7. Use Manual Focus
Modern cameras boast superb autofocus technology, yet it is not idiot proof or suitable for every situation. Its shortcomings are particularly clear when taking pictures around evening time, where your camera battles against dim conditions. Utilizing manual focus guarantees your camera doesn’t arbitrarily concentrate on any detail of the scene you’re capturing. Turn your manual focus to infinity. To guarantee that the scene you’re capturing is clear, turn on the Live View Mode and press the Zoom-in catch (the one with the magnifying lens symbol). Amplify the subject you need to be in focus, at that point change until it’s crisp clear.
Try not to switch on the autofocus option during the photography shoot. Else, it will supersede anything manual settings. For some, especially beginners, this system may take some getting used to. However, the benefits over autofocus in poor lighting conditions will become apparent.
8. Experiment with Shutter Speeds
If you need to catch moving items like the vehicles, apply Shutter Priority. Simply select the shutter speed, and the camera naturally chooses the aperture.
This mode allows you capture spectacular light streaks and fantastic scenes at night. As ever, test shots are important to accomplish the desired effect. To shoot beautiful light trails, you can set your camera to low shutter speeds (from 1/30 down to 30 seconds). Simply remember that the slower the shutter speed, the more extended the light trails.
Utilizing the largest aperture setting for long exposures isn’t always required. In some situations, the mix of slow shutter speeds and wide aperture can overexpose a picture. You’d be astonished how much light your camera accumulates even in faintly lit situations. When you’re in Shutter Priority Mode, simply take a look at your camera’s chosen aperture, and you’ll see that it tends to be as little as f/22 for an exposure of a couple of moments long.
Shutter Priority is ideal for shooting the night sky. Common exposure times for shooting stars is between 10 seconds to 30 seconds. Keep in mind that the stars move over the sky, so if you get the exposure settings right and expose the shot for sufficiently long, you’ll see begin seeing star trails.
9. Choose Aperture Priority Mode When Shooting Static Subjects
If you are struggling to get to grips with manual mode, use Aperture Priority. Shooting in this mode gives you the chance to pick the aperture you need and consequently chooses the shutter speed.
Aperture Priority is the fastest method to take pictures during the evening. When you set your camera to this mode and pick a wide aperture, you’re good to go. As long as you’re not shooting moving subjects, this is the most secure approach to night photography.
It’s also ideal for shooting static scenes like architecture and landscapes. Be aware, however, since it doesn’t give you a chance to change the shutter speed physically, it’s difficult to gauge whether moving subjects in your photograph will be blurred or sharp. If you need more control when shooting moving items, then change to Manual Mode or Speed Priority Mode.
10. Implement Bracket Exposures
One critical thing that a beginner must realise in order to master night photography is the way that more drawn out exposures are required for black and white photographs contrasted with shooting in well lit conditions. Shooting in colour will produce shifts in colour.
It can be a real challenge to find the perfect exposure when shooting images in the dark. Try bracketing your shots to take some of the guesswork out of the process. This strategy includes taking a range of photos at various exposures. Each image you take gradually gets more lighter or darker. Usually, one of those photographs will give you the presentation that you need.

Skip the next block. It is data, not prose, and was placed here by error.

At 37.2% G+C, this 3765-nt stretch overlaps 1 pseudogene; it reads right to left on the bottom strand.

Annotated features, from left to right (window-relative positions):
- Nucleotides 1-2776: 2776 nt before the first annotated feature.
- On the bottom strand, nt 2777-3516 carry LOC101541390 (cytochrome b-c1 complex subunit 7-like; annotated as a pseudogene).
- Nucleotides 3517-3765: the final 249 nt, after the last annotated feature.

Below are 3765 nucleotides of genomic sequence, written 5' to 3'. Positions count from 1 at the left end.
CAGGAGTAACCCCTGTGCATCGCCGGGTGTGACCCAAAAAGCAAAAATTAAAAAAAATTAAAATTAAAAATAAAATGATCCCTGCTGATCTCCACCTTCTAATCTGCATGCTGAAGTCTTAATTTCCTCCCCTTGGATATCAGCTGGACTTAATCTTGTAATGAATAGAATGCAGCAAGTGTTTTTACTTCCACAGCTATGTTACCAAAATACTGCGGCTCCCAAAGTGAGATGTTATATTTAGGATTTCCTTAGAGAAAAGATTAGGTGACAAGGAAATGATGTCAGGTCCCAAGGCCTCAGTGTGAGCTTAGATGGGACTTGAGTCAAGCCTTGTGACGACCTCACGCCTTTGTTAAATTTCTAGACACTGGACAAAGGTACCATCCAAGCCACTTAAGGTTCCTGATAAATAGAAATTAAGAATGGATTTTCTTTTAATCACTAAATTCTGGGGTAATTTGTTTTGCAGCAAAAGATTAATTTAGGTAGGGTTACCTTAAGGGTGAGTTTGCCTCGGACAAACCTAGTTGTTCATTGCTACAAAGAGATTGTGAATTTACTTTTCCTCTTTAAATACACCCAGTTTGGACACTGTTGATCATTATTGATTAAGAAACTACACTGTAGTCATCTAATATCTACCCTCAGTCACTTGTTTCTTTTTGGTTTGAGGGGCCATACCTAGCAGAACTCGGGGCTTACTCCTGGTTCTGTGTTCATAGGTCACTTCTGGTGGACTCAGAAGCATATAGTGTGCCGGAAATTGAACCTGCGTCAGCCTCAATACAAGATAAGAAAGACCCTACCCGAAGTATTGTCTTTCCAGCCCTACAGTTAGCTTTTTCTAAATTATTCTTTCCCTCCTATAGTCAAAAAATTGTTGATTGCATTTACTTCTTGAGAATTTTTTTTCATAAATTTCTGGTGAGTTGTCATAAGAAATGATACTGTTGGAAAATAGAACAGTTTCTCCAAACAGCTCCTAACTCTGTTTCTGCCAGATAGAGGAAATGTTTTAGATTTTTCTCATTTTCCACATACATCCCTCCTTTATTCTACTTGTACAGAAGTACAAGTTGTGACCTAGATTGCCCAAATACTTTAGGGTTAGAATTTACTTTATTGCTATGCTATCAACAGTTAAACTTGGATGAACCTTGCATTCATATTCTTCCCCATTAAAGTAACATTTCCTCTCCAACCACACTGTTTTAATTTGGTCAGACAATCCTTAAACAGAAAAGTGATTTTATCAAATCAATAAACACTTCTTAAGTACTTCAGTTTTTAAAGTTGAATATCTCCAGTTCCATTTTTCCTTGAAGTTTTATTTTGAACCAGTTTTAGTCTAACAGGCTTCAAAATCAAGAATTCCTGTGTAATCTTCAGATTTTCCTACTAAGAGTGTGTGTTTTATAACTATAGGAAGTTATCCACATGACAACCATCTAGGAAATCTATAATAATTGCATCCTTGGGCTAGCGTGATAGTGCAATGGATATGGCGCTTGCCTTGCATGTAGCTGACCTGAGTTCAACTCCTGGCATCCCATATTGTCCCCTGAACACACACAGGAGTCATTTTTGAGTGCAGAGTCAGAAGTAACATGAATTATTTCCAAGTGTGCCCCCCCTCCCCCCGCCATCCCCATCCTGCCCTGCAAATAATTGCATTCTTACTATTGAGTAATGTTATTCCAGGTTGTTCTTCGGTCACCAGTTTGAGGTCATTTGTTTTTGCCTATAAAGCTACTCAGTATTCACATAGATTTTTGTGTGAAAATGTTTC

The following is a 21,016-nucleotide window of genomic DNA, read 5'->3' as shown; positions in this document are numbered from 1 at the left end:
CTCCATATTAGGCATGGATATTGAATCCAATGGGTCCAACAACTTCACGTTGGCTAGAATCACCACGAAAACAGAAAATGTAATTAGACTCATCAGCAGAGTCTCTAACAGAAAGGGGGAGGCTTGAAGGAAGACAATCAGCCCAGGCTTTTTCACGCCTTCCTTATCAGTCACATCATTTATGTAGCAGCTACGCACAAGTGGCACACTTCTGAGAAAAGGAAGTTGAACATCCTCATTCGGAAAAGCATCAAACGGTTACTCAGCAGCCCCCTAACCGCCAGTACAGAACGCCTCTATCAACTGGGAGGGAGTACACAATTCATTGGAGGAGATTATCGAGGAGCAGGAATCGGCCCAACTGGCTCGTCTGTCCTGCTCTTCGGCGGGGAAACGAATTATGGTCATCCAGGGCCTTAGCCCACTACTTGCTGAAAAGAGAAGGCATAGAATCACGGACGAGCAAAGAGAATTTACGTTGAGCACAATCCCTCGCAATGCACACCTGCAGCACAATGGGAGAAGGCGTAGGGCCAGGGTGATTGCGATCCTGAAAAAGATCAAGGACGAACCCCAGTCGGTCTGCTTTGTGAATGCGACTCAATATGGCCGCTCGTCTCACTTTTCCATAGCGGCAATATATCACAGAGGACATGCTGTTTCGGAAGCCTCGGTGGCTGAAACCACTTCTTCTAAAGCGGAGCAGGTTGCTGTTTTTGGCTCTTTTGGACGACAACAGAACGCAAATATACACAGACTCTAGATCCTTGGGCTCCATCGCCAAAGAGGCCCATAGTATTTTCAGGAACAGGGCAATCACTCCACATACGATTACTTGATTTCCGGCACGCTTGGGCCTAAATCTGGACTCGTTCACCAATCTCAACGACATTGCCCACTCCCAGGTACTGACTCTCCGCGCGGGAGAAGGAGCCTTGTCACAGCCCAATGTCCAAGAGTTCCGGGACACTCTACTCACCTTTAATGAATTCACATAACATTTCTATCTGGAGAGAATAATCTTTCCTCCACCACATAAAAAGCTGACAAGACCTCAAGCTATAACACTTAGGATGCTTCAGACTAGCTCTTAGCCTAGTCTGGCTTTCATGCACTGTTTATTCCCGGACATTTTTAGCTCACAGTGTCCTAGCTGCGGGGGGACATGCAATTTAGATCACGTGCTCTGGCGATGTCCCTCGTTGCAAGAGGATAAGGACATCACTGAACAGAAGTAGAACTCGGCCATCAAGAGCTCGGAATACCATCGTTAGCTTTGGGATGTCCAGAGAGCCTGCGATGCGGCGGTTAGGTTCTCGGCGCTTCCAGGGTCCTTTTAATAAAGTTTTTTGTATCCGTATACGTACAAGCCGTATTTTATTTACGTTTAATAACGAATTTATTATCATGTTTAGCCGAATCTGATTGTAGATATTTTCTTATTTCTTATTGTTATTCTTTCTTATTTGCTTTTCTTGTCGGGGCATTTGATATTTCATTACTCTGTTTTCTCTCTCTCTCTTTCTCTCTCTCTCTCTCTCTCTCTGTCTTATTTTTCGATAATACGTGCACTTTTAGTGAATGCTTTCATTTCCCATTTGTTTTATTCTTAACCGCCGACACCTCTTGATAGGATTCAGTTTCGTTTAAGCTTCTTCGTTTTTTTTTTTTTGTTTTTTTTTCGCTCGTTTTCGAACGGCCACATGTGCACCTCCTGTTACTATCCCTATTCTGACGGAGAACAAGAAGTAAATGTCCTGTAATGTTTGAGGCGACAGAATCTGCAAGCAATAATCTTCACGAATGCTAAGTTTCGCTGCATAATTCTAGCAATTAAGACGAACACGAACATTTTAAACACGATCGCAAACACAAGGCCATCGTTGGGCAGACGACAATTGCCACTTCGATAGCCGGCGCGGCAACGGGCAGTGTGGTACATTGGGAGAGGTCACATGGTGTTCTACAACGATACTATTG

You can bracket your exposure automatically or by using manual settings. Take one standard photograph, at that point utilize the Exposure Compensation button in the consequent pictures to change the exposure. The Programmed Bracketing setting is found in your camera’s Shooting Menu.
Aside from giving you a range of exposures in-camera, you can likewise utilise the bracketed pictures to make High Dynamic Range (HDR) images. By consolidating a few pictures in an editing facility, this procedure reproduces the exposure scope and the subtleties that a standard camera can’t reach.
11. Try Different Settings with Bulb Mode
With low light from the moon, most photographers will enhance the light with hand-held flashes, a system known as “painting with light.” Others may likewise utilise motion picture lights and torches as extra lights.
The longest shutter speed for most cameras is around 30 seconds. Be that as it may, some of the time you’ll wind up in circumstances where 30 seconds isn’t sufficient to make a good exposure. That is when Bulb Mode comes in. This capacity enables you to open the shutter as long as you press the camera switch.
Utilising Bulb Mode successfully supersedes any programmed capacities set by the camera, so you must be happy with Manual Mode to utilise it.
Since you’ll be opening the shutter for over 30 seconds, select a bigger f-stop like f/8, f/11, or even f/22 for exposures that last a couple of minutes. Utilising a smaller gap diminishes the odds of overexposing your shot. For really long exposure times, you can utilise the most reduced ISO feasible for your camera. Step through some sample shots and modify until you get the shot that you need.
It takes confidence to use bulb mode but enables you to fully explore the capabilities of your camera. Since it gives you a chance to expose a picture with no time limits, it’s ideal for “light painting” where you can “scrawl” or “draw” utilising light sources, for example, a glimmer light.
12. Consider Studying Night Photography
Night photography requires a more sophisticated approach than simply pointing, shooting and hoping that the picture turns out well. Planning, practice and a study of the technical aspects is required. The points outlined in this article will provide a good grounding but beginners will benefit from taking a course in night photography. Digital Photography School offer an excellent course in night photography. You can find out about it by clicking the link below: